Saturday, October 09, 2010

A Myriad of Mushrooms

MUSHROOMS ARE fascinating organisms. The appear suddenly without notice, and in a wide variety of forms and colors. Biologists tell us that these and other fungi belong to a classificatory kingdom that also includes yeast. These organisms are so distinct that biologists do not place them with the plants: these even have biochemical processes that make them more similar to the animals. Unlike plants, mushrooms and other fungi do not use photosynthesis, but rather these feed off of decaying matter. The mushroom parts that we see are the fruit of the organism, while most of it — the mycelium — actually remains under the ground.

The undergroud mycelium can be enormous and ancient.  Some have been found to be thousands of years old and thousands of acres in size. In my own yard, one variety or another pops up periodically all over my lawn.

mushroom

We lately have experienced a bumper crop of mushrooms — perhaps because of this year's greater-than-average rainfall. My career in mushroom photography started this spring: the mushroom above was on my front lawn, and as the summer and fall progressed, my camera was drawn to photographing each one that I found. Unfortunately, I never used my best technique when photographing these (not wanting to lug around extra equipment in the woods), so these are just casual snapshots.

Millstream Gardens Conservation Area, in Madison County, Missouri, USA - orange mushrooms

Since I was a young child, I was fascinated with the stories my mother told me about her father, who was an expert at foraging for plants and mushrooms as well as other outdoor skills. I still remember being at my mother's knee, looking at drawings in a book, showing poisonous mushrooms that looked nearly identical to edible varieties. So I know nothing of mushrooms, other than to be extremely careful.

Mushrooms

“The fear of the Lord is the beginning of wisdom,” wrote King Solomon, and fear of the natural world is likewise prudent, especially for young children who are wont to put everything into their mouth. A naïve understanding of the goodness of nature, like the goodness of God, is eminently dangerous. So perhaps it is prudent to inculcate first in children a fear of at least certain parts of nature and their inherent dangers: hereabouts the common dangers would include mushrooms, poison ivy, skunks, and snakes of the pit viper family.

Large mushrooms

These are very large mushrooms, found at dusk in my neighborhood.

We do not rely on scientists to tell us which mushrooms are edible; rather we rely on the long handing-down of tradition, and it would be foolish to eat any plant or fungi that has no tradition of edibility. You can only feel pity for the people who started the traditions, likely thousands of years ago, who first discovered the edible foods, or rather who found out painfully which plants were not edible. One thing is rather certain: we can trace many of our food traditions to very specific places, and so many of our cultivated plants are native only to particular locales.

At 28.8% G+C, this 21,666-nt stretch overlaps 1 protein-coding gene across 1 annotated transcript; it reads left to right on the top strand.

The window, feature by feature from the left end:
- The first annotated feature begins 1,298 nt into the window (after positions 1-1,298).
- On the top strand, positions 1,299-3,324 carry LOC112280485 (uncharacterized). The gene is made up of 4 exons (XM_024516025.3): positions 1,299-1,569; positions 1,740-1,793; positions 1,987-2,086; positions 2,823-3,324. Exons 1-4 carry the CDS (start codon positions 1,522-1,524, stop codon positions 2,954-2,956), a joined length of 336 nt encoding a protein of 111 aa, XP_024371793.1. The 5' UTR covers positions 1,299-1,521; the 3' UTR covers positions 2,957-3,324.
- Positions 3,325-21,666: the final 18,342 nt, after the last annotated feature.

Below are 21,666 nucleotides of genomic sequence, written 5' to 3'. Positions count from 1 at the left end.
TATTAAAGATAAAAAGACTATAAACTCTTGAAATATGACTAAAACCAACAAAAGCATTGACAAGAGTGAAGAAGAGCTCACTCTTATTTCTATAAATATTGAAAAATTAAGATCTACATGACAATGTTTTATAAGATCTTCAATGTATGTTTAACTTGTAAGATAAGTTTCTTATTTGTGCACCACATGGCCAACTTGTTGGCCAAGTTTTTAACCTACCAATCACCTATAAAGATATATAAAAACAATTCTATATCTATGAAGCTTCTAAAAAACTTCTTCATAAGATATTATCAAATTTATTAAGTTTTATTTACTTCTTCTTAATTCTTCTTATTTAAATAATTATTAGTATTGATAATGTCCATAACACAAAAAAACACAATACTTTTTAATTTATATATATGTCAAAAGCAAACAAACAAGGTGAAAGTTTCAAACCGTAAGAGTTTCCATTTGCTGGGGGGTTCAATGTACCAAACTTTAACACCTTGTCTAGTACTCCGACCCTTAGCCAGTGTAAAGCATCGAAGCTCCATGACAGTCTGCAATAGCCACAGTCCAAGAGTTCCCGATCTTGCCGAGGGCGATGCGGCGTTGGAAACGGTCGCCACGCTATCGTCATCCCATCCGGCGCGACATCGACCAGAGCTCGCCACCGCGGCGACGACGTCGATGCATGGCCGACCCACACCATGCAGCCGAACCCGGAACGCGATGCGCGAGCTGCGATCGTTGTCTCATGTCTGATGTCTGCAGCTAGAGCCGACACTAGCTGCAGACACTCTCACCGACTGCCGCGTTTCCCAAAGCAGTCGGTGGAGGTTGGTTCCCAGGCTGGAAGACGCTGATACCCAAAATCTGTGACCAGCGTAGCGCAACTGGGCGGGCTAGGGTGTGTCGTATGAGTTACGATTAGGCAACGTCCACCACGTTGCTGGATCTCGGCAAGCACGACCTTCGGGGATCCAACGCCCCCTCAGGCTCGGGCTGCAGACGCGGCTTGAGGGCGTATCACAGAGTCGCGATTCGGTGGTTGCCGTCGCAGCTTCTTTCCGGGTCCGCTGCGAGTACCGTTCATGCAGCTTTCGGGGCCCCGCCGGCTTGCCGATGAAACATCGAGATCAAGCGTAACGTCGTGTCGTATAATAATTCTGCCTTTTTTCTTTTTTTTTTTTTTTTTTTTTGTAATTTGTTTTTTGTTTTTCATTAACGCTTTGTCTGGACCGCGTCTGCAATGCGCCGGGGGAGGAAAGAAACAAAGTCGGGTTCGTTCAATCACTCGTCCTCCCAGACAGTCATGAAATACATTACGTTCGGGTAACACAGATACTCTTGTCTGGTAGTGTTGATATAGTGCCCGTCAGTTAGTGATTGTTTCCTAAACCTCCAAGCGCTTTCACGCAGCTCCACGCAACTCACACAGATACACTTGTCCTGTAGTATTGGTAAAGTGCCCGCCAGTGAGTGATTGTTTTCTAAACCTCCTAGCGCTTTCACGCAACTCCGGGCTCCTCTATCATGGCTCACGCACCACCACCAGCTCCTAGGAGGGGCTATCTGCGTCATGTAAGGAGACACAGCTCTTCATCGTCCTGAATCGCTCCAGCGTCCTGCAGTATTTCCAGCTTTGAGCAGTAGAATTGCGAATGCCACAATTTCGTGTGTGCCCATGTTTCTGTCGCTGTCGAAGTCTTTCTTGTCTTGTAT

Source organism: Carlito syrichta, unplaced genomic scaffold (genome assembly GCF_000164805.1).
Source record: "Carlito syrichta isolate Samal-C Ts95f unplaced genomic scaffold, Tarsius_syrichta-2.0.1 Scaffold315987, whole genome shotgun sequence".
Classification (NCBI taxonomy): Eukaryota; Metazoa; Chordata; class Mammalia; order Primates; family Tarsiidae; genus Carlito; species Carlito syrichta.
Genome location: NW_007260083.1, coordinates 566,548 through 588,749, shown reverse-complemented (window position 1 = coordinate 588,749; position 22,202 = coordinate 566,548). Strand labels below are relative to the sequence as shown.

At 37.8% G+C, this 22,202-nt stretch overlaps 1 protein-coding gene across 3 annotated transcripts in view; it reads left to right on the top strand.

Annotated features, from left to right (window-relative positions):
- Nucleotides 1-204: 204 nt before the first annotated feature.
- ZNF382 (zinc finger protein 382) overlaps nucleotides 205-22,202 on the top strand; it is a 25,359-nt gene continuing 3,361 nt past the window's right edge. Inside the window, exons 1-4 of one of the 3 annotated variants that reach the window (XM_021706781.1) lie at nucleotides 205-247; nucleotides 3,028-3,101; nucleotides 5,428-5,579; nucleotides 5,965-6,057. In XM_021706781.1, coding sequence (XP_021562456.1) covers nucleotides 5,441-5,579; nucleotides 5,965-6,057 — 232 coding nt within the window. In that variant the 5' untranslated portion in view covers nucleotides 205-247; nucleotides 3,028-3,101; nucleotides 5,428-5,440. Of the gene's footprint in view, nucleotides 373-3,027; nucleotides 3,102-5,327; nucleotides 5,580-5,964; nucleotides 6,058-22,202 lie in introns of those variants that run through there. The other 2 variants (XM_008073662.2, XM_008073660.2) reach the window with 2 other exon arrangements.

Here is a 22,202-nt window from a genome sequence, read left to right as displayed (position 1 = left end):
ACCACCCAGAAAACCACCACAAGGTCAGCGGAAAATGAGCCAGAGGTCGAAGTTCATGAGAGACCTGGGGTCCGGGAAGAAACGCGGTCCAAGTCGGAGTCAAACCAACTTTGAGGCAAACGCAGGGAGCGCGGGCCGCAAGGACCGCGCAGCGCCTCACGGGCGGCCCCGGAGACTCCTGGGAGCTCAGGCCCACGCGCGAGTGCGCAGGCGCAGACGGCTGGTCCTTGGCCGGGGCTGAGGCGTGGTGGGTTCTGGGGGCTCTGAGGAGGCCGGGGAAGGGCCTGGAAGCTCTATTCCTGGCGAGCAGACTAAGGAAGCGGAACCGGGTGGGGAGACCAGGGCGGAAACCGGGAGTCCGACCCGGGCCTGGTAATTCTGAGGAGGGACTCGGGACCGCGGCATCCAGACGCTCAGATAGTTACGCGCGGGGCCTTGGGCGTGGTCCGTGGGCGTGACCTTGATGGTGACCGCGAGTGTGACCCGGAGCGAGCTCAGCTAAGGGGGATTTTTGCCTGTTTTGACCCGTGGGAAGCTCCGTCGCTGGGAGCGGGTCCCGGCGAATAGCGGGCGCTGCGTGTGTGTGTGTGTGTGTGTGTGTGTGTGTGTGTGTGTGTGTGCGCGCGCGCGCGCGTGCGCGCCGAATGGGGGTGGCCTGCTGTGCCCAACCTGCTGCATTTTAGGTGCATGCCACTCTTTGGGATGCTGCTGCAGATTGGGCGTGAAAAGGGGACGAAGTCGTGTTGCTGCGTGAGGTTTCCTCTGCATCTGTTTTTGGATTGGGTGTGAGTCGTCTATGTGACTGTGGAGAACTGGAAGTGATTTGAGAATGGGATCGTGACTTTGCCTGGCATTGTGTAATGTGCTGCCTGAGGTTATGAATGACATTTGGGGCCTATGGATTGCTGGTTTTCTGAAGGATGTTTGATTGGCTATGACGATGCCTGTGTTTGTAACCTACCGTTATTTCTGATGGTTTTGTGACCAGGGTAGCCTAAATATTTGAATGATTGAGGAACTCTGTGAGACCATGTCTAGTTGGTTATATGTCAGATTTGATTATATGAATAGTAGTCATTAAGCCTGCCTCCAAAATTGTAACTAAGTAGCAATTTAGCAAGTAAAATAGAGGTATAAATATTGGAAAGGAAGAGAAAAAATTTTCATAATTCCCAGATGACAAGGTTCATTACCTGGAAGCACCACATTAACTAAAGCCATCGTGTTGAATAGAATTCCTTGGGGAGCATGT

Meramec Conservation Area, near Sullivan, in Franklin County, Missouri, USA - mushroom 1

But what if you are lost or stranded in the wilderness, and your hunger grows greater by the hour? My father tells me of the advice found in the survival training of the military and Boy Scouts. First, I would see if something looks and smells like food; does it delight the senses? Now this can be perilous, but try eating just a small amount of it; if it tastes good and you have no reaction, and feel fine, then try a bit more at one time. If you don't get sick, then it might be edible. If animals, particularly mammals are eating it, then it might be OK — or not, if they are ruminants like deer, horses, or cattle who can digest foods that humans cannot. Rather it is better finding out which wilds foods are most definitely edible, and perhaps this is a lesson best learned by an older child.

Meramec Conservation Area, near Sullivan, in Franklin County, Missouri, USA - mushroom 2

Many mushrooms can only be definitively identified at full, flourishing maturity; others require chemical tests, and there are many practical methods which only work in specific localities. While local guidebooks — I repeat, local guides designed for your specific area — are handy, I would not rely on them too much. It is always prudent to ask the advice of a local expert — however, don't expect these experts to tell you the locations of their favorite morel patches! Mushroom foraging is not the pursuit of the urban dilettante.

Meramec Conservation Area, near Sullivan, in Franklin County, Missouri, USA - mushroom 3

This is perhaps the largest mushroom I've ever seen.  It was about a foot and a half across.

Meramec Conservation Area, near Sullivan, in Franklin County, Missouri, USA - mushroom 4

I was told this is a Lion's mane mushroom.

Shaw Nature Reserve, in Gray's Summit, Missouri, USA - mushroom 1

I  have not been able to find any references to mushrooms in Sacred Scripture. Other fungi like blight and mildew are mentioned in the Holy Bible either as a plague on crops or a source of Old Testament ritual impurity.  Yeast, also a fungus, has a number of references, it being a symbol of the Kingdom of Heaven, but it has a negative connotation also — see Matthew 16:11-12.

Shaw Nature Reserve, in Gray's Summit, Missouri, USA - mushroom 2